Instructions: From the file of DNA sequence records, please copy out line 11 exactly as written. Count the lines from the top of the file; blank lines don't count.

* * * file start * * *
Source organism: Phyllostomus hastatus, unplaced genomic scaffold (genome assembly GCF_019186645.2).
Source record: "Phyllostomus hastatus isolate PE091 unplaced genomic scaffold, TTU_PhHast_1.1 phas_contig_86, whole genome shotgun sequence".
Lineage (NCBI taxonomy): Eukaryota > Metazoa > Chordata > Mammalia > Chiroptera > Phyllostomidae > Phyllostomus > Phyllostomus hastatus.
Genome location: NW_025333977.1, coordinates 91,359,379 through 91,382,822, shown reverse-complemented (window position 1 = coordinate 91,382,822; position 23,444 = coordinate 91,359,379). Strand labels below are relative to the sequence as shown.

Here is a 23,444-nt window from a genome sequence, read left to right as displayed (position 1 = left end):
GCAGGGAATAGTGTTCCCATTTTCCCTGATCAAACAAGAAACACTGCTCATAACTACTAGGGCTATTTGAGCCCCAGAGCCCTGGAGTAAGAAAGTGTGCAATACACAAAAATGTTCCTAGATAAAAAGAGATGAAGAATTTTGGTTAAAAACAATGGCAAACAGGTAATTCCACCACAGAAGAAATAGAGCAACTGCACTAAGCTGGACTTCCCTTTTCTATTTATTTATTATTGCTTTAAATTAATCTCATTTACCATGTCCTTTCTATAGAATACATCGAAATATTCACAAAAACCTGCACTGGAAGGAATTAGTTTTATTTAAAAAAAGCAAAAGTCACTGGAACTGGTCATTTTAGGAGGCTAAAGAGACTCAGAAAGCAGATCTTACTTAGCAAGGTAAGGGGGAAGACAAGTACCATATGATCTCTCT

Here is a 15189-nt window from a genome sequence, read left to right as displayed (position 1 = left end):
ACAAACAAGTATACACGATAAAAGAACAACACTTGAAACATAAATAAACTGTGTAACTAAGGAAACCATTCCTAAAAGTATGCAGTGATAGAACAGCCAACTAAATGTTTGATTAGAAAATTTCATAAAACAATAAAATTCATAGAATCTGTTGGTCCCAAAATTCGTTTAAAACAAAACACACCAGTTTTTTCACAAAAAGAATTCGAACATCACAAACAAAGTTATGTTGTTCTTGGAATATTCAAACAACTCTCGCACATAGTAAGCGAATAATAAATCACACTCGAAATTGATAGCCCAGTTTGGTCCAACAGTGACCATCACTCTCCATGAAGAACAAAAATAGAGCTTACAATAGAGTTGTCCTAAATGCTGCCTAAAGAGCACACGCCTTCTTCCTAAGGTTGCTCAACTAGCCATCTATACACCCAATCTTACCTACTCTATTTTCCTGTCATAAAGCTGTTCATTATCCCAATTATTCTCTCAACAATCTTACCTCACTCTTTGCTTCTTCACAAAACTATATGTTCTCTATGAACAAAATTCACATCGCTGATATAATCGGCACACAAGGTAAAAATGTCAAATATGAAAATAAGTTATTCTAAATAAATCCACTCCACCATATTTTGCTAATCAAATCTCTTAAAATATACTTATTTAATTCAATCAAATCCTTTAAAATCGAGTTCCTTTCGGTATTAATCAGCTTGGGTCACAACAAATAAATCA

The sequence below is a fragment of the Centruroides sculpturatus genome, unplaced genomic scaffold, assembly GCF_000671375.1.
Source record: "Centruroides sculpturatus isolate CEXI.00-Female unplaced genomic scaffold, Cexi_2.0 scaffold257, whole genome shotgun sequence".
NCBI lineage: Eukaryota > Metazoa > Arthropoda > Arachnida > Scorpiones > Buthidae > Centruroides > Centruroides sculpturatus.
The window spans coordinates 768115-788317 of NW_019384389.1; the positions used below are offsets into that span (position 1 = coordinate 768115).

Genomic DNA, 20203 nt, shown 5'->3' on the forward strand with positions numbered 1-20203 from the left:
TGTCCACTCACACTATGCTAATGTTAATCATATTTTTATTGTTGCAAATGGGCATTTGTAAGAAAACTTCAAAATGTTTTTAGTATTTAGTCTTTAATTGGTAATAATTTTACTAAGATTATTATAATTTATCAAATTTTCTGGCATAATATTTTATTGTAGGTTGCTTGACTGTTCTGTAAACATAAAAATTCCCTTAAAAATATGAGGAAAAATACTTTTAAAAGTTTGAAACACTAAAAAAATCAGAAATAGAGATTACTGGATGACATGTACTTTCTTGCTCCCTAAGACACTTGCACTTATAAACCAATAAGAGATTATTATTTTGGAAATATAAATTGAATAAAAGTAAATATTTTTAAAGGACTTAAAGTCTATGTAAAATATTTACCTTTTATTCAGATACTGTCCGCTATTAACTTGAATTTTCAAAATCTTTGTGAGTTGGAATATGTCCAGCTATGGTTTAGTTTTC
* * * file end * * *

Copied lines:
NCBI lineage: Eukaryota > Metazoa > Arthropoda > Arachnida > Scorpiones > Buthidae > Centruroides > Centruroides sculpturatus.